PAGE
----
The rise of the rule of quasi-law in SA
The rule of law demands that those who administer the law must rarely, if ever, do so according to their own discretion, writes Martin van Staden
Quasi-law has become the norm in SA, with Parliament acting as a delegator of powers rather than the representative law-making body it is supposed to be.
"Quasi-law" is described by US professors Bruce Frohnen and George Carey in their book, Constitutional Morality and the Rise of Quasi-Law, as measures that carry the force of law, but lack the character of law. These quasi-laws "create rights and duties like laws but lack essential legal attributes such as promulgation through prescribed means and provision of predictable rules rather than mere delegation of discretionary power".
In a society that respects the rule of law — an imperative in section 1(c) of SA’s Constitution — laws are made by Parliament, administered by the executive, and adjudicated by the courts. The executive, crucially, cannot make law, but can enact regulations that enable the technical implementation of the substantive rules created by Parliament. Frohnen and Carey, however, write that all three branches of government have become accomplices in this phenomenon.
In SA, quasi-law is most evident within the ranks of our executive government. The Department of Trade and Industry (DTI), acting without a mandate, is in the process of effectively banning the sale of alcohol, and the Department of International Relations and Co-operation tried to withdraw SA from the International Criminal Court (ICC) by mere executive fiat. Thankfully, the High Court found that the latter instance was invalid without parliamentary approval, but, in the case of the former, our judiciary is likely to "defer" to the "expertise" of the Department of Trade and Industry.
It is often assumed that the rule of law is limited to enforcing existent laws. However, the rule of law does have more substance than that. Its principal tenet is that those who administer the law, mostly government officials, must do so in accordance with strict guidelines and rarely, if ever, according to their own discretion. Discretion, it is argued, enables officials to more appropriately adapt their decisions to the circumstances of the matter in hand, but it is incorrect to assume that adherence to reasonable, understandable and certain guidelines necessarily inhibits effective governance.
Take, for instance, the power of mine safety inspectors to close an entire mine if they, in their opinion, believe "a health threatening occurrence has occurred". This happened recently at an AngloGold mine where one faulty shaft led to the entire facility being forcefully closed. While the High Court held that the inspector had acted irrationally, it did not, however, pronounce on whether the empowering legislation itself was problematic. The legislation, after all, allowed the inspector this discretion.
The Mine Health and Safety Act, and this provision in particular, is quasi-law and does not accord with the constitutional principle of the rule of law. It serves only to assign a discretionary power to an official, with no real criteria to which they should adhere. It would not preclude effective governance if the law in this case provided that the inspector should at least be able to show that his concerns are valid and allow the mine to similarly state its case.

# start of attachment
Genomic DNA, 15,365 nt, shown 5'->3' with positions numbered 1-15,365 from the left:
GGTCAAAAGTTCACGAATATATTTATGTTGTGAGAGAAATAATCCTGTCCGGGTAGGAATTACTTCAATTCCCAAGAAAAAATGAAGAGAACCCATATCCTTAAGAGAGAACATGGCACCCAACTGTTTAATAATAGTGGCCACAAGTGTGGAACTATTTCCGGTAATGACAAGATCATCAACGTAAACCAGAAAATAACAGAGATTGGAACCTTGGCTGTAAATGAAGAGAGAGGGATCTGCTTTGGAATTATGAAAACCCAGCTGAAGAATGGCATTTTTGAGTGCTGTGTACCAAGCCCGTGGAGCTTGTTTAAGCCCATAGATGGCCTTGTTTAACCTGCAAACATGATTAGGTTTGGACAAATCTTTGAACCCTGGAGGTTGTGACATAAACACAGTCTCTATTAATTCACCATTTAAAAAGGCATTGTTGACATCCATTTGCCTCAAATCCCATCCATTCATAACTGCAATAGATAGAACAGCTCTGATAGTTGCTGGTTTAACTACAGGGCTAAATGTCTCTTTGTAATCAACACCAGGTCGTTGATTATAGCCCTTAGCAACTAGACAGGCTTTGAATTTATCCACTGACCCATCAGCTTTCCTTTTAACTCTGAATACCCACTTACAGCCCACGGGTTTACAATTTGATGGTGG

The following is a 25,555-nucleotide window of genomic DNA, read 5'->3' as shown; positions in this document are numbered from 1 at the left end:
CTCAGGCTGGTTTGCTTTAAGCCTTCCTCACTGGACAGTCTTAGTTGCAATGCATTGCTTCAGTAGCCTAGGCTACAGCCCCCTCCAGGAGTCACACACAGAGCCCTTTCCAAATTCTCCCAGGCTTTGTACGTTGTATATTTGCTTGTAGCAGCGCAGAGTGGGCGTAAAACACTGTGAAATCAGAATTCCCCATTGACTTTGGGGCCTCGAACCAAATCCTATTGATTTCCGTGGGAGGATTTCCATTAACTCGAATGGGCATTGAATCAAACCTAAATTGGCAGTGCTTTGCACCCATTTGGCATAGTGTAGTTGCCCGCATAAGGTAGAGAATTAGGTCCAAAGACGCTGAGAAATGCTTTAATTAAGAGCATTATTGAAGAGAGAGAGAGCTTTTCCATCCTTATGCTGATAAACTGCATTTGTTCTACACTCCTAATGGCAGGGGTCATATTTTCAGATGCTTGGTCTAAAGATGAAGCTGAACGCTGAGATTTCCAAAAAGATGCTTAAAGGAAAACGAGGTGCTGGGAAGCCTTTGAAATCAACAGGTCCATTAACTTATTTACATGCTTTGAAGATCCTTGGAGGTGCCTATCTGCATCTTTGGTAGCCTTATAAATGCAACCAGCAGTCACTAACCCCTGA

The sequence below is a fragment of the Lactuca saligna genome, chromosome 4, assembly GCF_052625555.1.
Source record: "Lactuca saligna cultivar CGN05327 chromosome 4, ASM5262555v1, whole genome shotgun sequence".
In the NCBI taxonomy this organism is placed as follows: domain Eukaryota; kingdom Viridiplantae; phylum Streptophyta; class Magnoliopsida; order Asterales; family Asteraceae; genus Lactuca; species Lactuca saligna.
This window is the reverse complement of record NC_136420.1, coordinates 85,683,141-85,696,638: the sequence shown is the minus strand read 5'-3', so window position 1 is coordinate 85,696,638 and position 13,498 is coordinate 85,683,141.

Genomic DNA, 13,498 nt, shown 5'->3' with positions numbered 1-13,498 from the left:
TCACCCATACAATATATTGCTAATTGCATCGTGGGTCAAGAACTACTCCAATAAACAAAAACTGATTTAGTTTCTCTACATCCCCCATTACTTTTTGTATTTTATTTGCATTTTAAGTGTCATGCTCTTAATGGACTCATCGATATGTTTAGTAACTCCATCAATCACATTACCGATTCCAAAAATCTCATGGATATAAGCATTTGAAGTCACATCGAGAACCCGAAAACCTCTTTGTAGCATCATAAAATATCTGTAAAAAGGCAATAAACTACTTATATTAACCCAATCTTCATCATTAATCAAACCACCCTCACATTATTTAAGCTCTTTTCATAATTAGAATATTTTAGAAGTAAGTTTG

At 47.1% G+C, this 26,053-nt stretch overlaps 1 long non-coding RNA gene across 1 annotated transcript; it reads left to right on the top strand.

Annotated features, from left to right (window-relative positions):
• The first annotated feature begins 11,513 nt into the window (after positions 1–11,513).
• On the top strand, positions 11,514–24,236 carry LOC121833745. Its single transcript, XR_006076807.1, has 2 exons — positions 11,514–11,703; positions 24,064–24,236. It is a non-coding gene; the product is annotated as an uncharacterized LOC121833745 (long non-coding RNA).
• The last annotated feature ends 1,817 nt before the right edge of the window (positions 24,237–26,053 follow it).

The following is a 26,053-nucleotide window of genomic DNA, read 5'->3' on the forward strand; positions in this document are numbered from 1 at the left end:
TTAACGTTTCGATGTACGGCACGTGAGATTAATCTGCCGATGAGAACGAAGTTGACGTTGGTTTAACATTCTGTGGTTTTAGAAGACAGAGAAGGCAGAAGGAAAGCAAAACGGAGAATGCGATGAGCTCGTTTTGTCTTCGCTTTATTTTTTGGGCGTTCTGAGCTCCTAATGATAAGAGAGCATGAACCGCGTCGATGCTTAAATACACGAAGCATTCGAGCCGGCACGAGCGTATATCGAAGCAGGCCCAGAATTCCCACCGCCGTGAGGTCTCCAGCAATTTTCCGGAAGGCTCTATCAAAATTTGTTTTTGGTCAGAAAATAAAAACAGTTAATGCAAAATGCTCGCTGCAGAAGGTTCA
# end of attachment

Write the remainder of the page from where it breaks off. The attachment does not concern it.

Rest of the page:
Good governance would require the inspector to apply to court for an interdict prohibiting the mine from further operation, which will put the matter before an impartial bench where both parties can lead evidence to support their respective cases. This is what would happen in a rechtstaat — a state governed by law — but not what is happening in the South African administrative state.
Countless examples of this quasi-law are found throughout our regulatory regime.
Our Constitutional Court has held, in essence, that under the Currency and Exchanges Act, the president can do as he pleases, even to go so far as to suspend in part or in whole legislation that deals with currency, banking or exchange. Only one judge dissented, pointing out the obvious: that the president has been empowered to rule by decree.
The Short-Term Insurance Act empowers the registrar to refuse to register an insurance provider if he deems it in the public interest. "The public interest" remains blissfully undefined in this act, as it does in countless other pieces of legislation.
Public participation in creating policy is also becoming a bizarre exercise. The minister of telecommunications, for instance, felt quite confident in declaring SA’s new telecommunications policy "final" months before his department released the socioeconomic impact assessment done for the policy. How can a policy be final before the public knows whether or not it will be beneficial?
The Constitutional Court has, more often than not, been giving Parliament’s delegation of powers the stamp of approval under the guise of "deferring" to the legislature’s competency. Our elected representatives are allowing faceless, nameless officials to rule every facet of our lives. Governance is now perceived by those in power as a corporate micromanagement of society, where the consent of the governed need simply be vaguely gauged once every five years. To this, South Africans must stand up and say "nothing about us, without us".
• Van Staden is legal researcher at the Free Market Foundation and academic programmes director of Students For Liberty in Southern Africa.